My quest for concrete action continues. Along with it, the web of interconnected issues expands. Search as I might, I cannot seem to find any obvious avenue for my own dramatic contribution, no ingenious idea for carbon reduction, no chutzpah to start a political movement. Instead, I find small actions and imperfect ones at that; more tiny steps beyond light bulbs and cloth bags.

The most fundamental and obvious contribution is to consume less, and this I attempt to do. However, it is not easy. As any new parent will attest, babies seem to require an enormous number of things. Many of them are large and plastic and many seem to be indispensable. There is a continuous stream of products for beautifying and simplifying parenting and for purifying and edifying one's children. I am drawn by their endless promise. I try to resist, to question my purchasing motives, to think about how long an item will last and where it will end up. I consider packaging, buy from "green" labels, shop in bulk, opting frequently against convenience. I turn to second-hand stores, get things off Craigslist, borrow from friends. I understand that my overall consumption matters far more than the cosmetic or minor greening of the products I buy. Nonetheless, these small measures salve my conscience, making me feel better as I continue to consume far more than my planetary share.

It seems that for every message against consumption, there are at least three counter messages, many of them "moral" ones, urging me to buy. I must keep my children safe, myself young and vibrant, my house Zen-like and peaceful, my technology at least somewhat up-to-date. How can I be good or happy, a competent mother or strong woman without the necessary things? These purchases make me feel good. New jeans and a great pair of boots remind me I'm something more than an un-showered, stained and saggy mother. Hand-made German wooden toys with non-toxic, vegetable-based paint, not only amuse and educate my children, they look nice scattered around my living room. Many of these things I consider my birthright-I need an attractive home, fashionable clothing, decent cosmetics, well-dressed children. But slowly, I begin to understand them as extravagant luxuries that come at a cost far greater than the amounts of money I spend on them. However, even knowing this, I continue to buy. For I discover that I am no different than my neighbors or friends, or the imagined uncaring masses whom I rail against in my most passionately self-righteous moments. I too cannot feel the urgency at every moment. I too act as if nothing were wrong.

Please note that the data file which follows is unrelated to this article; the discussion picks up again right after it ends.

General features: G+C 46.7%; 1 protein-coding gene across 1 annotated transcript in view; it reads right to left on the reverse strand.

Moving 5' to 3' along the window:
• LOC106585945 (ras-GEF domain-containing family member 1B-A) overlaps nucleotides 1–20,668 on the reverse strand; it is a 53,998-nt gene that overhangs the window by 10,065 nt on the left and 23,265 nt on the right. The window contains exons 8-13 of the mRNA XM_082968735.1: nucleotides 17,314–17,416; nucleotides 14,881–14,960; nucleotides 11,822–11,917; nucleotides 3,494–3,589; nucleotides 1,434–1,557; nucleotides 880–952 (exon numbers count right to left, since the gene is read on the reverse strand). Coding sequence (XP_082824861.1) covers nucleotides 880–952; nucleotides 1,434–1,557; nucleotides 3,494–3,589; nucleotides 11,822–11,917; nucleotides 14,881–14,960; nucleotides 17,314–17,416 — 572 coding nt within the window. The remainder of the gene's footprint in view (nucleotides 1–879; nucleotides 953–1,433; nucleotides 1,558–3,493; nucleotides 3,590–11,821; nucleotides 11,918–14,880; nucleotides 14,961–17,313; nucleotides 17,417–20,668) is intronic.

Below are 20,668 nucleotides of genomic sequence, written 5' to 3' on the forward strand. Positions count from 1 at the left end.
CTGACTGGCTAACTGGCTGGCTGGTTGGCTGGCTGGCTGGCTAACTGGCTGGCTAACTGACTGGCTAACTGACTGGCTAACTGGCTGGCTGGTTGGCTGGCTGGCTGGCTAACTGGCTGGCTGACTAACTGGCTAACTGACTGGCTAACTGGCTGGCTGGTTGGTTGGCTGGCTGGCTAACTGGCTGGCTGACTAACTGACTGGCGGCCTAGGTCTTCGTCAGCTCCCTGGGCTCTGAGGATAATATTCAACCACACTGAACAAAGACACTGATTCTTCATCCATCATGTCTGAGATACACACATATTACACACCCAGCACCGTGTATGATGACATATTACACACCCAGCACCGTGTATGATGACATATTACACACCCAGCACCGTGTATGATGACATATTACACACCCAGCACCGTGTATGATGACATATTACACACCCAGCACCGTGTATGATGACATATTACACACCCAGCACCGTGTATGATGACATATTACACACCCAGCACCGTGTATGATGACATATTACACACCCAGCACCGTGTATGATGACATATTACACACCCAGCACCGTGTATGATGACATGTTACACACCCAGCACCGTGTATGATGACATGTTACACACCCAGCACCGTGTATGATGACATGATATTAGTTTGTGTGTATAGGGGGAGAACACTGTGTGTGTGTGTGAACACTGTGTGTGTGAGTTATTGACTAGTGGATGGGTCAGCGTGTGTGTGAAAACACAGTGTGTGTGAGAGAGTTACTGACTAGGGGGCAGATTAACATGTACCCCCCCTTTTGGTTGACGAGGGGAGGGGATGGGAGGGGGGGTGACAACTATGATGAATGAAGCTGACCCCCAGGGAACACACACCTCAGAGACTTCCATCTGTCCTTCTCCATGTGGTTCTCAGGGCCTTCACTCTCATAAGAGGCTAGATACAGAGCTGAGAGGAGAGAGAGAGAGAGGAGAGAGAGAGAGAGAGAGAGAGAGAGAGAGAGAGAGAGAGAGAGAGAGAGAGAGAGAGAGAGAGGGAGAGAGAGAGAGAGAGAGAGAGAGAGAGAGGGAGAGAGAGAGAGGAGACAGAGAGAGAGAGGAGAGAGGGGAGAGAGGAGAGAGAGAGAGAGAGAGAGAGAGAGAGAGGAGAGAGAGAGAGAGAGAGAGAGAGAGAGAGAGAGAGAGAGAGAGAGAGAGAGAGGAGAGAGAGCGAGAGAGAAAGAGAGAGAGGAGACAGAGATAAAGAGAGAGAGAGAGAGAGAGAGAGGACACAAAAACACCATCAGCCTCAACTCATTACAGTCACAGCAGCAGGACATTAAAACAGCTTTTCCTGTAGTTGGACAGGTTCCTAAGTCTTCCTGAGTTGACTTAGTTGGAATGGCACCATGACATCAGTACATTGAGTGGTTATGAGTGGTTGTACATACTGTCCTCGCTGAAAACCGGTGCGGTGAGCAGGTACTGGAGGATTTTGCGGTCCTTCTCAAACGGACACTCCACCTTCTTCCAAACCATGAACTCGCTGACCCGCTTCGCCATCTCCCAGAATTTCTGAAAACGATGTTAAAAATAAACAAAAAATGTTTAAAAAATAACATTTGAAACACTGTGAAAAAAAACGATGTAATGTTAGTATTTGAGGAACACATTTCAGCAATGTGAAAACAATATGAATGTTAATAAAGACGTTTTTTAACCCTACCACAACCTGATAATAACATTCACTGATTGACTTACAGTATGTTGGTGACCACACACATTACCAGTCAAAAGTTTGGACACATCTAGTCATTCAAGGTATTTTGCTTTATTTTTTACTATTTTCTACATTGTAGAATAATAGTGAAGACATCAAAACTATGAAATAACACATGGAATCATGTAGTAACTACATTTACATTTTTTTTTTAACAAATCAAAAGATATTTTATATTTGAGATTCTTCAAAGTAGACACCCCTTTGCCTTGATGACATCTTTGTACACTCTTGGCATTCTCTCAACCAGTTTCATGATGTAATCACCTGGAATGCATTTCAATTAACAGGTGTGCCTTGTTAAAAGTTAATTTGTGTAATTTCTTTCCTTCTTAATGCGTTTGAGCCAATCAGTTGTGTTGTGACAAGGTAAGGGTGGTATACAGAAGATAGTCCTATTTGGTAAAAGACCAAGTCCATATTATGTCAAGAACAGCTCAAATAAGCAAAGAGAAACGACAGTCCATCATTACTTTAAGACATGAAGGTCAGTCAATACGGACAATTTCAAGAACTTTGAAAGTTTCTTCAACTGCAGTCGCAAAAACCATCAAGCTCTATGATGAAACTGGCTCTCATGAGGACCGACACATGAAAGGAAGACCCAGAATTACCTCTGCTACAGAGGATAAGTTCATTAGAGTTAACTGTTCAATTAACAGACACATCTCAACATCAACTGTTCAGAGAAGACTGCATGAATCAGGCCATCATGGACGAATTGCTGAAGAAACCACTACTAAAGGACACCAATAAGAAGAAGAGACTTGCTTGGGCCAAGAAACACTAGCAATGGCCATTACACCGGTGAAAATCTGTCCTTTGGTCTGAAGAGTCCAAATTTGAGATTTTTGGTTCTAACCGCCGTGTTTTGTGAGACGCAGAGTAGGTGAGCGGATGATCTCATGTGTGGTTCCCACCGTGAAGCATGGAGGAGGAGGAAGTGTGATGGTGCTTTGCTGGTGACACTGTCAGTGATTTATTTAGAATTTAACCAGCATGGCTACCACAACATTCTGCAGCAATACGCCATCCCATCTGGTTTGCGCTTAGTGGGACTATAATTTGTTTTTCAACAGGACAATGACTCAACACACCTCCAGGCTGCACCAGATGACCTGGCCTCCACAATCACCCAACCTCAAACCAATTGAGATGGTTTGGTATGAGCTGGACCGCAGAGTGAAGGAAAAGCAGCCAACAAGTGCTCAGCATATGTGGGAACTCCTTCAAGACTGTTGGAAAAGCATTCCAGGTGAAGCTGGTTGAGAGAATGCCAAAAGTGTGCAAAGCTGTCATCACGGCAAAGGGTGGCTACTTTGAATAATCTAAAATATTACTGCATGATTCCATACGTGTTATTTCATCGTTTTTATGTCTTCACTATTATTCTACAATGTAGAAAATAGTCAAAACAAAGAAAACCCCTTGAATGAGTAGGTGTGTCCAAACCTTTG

One recurrent theme that emerges from my search for action beyond the three Rs is localism. I read about the efforts of so-called "locavores" who attempt to eat nothing from outside a certain geographic range. My husband and I try to emulate them wherever possible, buying as much food as we can from local sources. In the summer this is relatively easy; we shop at farmer's markets, choosing from a wide range of fruits and vegetables grown in the Pacific Northwest. I enjoy the process of hunting out local food, meeting some of the farmers who grow it, hearing about the particular conditions and challenges of a given growing season. In the winter localism becomes more difficult: my toddler and baby have apparently inherited the palate of a globalized, modern, American, rather than a native Northwesterner. They shun applesauce, greens, and potatoes, begging instead for tropical fare like mangoes, bananas, and kiwi. I feel furtive and guilty loading grapes from Chile into my shopping cart in February, but the motherly fear of vitamin deficiency and the battle of picky eating trump my convictions. True localism doesn't work with young children, I rationalize. Of course for most of human history it had to, and in the future, it may again.

Even more satisfying than buying locally, we soon discover, is not-buying locally. Growing and foraging our own food slowly become central family activities. We build raised garden beds in the yard, fill them with organic soil, plant seeds, water and weed. My daughter, the vegetable-phobe, stands outside picking peas and lettuce and eating them by the handful. I steam and mash home-grown carrots to spoon-feed the baby, feeling powerful and pure. We forage for shellfish, digging clams and oysters all over the Puget Sound. Soon we are gathering berries, then wild greens, then mushrooms, first with mycological societies and experienced friends. We spend many weekend days tromping through the woods, children strapped to our backs or toddling along the path at our sides. After a few months of learning, we fill baskets with wild kitchen mushrooms: porcini, chanterelle, morel. I am nervous about all of it at first. But my confidence soon increases, and I am quickly surprised by how safe and easy it actually is to gather hundreds of dollars worth of delicious food on a morning walk with my children.